Here we are again at the end of the year, the year in general having been pretty crummy, given the ongoing pandemic that I’m sure we all want to see the back of pretty darn soon, and it’s time to do my big ol’ roundup of the best and worst film and TV that 2021 had to offer.
This year on the blog has been very different from previous years because, as regular viewers may have gathered, I’ve been writing far less reviews, preferring to do my roundups at the end of the month, and I think that this is because, regrettably, my passion for writing film reviews seems to have been fizzling out for quite some time; I hate to say it but writing reviews has become a bit of a chore and honestly, I’ve been struggling to think of ideas, opinions and observations that I could actually put into a review.
But, downbeat opening out of the way, I couldn’t live with myself if I didn’t do my end of year top 10/20 lists so now, as always, I bring you the first part of my review of the year.
Best TV of 2021
Now, when it comes to TV this year, I’ve definitely been lazy and I’ve been noticeably less enthused than in previous years to catch up on all the best shows of the year; I don’t have Sky or Apple TV, so no, I haven’t seen Succession, Mare of Easttown or Ted Lasso, I haven’t yet seen the newest seasons of Lost in Space or The Witcher, and I even waited until the end of the month to catch up with Squid Game.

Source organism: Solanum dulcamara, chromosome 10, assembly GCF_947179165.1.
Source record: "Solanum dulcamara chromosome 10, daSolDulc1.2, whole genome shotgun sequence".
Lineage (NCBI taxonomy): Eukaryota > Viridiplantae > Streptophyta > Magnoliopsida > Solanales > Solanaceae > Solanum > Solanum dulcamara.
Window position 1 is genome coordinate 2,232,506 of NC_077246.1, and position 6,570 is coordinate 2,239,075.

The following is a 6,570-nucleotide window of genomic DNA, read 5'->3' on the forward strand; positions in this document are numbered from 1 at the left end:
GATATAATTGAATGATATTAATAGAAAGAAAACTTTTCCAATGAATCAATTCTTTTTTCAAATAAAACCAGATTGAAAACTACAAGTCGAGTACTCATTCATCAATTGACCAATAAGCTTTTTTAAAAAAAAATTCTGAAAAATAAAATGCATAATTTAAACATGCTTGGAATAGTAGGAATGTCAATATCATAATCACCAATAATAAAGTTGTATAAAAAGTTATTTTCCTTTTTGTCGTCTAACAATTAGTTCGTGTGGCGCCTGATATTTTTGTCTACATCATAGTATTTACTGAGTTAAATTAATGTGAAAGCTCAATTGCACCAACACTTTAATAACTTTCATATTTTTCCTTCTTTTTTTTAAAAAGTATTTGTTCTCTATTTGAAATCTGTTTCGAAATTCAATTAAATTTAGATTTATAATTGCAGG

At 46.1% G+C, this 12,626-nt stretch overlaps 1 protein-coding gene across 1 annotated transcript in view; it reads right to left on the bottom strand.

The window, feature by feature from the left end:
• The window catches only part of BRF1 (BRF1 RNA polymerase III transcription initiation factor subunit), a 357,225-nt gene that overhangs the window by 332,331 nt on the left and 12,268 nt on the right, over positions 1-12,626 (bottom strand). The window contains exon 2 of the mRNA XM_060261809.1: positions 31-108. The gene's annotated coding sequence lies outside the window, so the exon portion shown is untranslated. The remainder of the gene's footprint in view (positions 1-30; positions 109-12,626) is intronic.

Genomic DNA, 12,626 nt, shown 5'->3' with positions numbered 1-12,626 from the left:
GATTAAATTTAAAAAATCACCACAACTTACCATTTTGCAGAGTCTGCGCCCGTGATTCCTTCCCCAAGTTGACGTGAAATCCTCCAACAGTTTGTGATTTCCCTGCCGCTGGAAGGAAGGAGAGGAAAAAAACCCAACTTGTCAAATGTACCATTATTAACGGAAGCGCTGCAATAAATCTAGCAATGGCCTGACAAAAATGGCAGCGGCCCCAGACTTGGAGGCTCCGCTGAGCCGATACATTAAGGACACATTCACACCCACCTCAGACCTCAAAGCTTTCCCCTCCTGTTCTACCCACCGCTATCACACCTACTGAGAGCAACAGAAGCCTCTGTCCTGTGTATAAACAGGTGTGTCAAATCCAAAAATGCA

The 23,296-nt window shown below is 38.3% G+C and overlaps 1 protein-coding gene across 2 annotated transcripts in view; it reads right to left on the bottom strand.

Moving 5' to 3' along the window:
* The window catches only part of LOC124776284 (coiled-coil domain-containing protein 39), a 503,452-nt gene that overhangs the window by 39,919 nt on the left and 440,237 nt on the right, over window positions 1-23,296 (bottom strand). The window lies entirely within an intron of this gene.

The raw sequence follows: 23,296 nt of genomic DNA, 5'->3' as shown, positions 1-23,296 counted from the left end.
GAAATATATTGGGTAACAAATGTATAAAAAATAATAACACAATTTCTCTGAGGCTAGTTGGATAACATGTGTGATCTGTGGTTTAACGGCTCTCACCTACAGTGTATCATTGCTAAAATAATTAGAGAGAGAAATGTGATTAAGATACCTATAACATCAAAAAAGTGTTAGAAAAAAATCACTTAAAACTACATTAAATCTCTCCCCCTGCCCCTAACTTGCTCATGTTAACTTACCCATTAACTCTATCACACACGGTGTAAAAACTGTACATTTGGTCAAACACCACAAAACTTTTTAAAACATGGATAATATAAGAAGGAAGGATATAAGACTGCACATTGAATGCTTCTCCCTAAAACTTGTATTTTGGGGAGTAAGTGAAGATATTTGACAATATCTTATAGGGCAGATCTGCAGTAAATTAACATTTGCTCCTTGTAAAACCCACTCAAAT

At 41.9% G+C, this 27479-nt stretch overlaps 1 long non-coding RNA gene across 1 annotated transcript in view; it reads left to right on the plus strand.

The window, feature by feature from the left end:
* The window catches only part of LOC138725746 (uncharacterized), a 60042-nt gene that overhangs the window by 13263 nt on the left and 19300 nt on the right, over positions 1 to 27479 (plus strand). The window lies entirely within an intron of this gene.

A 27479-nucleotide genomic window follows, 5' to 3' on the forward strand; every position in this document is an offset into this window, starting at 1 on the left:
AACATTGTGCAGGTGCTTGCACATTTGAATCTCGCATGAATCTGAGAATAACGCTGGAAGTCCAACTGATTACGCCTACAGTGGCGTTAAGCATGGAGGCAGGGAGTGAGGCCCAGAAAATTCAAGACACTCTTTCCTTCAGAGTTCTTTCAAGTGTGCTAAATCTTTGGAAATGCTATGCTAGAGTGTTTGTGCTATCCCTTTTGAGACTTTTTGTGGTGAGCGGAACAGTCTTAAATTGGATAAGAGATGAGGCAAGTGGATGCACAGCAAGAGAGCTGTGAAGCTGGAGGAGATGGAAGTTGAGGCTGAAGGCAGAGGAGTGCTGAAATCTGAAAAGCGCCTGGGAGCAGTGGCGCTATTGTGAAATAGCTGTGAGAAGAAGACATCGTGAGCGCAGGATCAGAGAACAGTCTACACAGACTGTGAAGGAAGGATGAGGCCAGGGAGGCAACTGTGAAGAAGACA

So in total, I watched a relatively measly 24 new shows (as well as loads of other, older, shows such as Deadwood, Game of Thrones (finally finished it!), Chernobyl, Watchmen, and about five seasons of Gilmore Girls) and these are my top five of the year.
5. Love, Victor (Series Two)
2021 also gave us the first season of the Love, Simon spinoff but the second series is the superior one because in its second year, the show manages to step out from the shadow cast by its cinematic predecessor and really does its own thing; the writing is stronger, the performers are far more comfortable, and overall, this was just such a pleasant series to sit down and watch every week.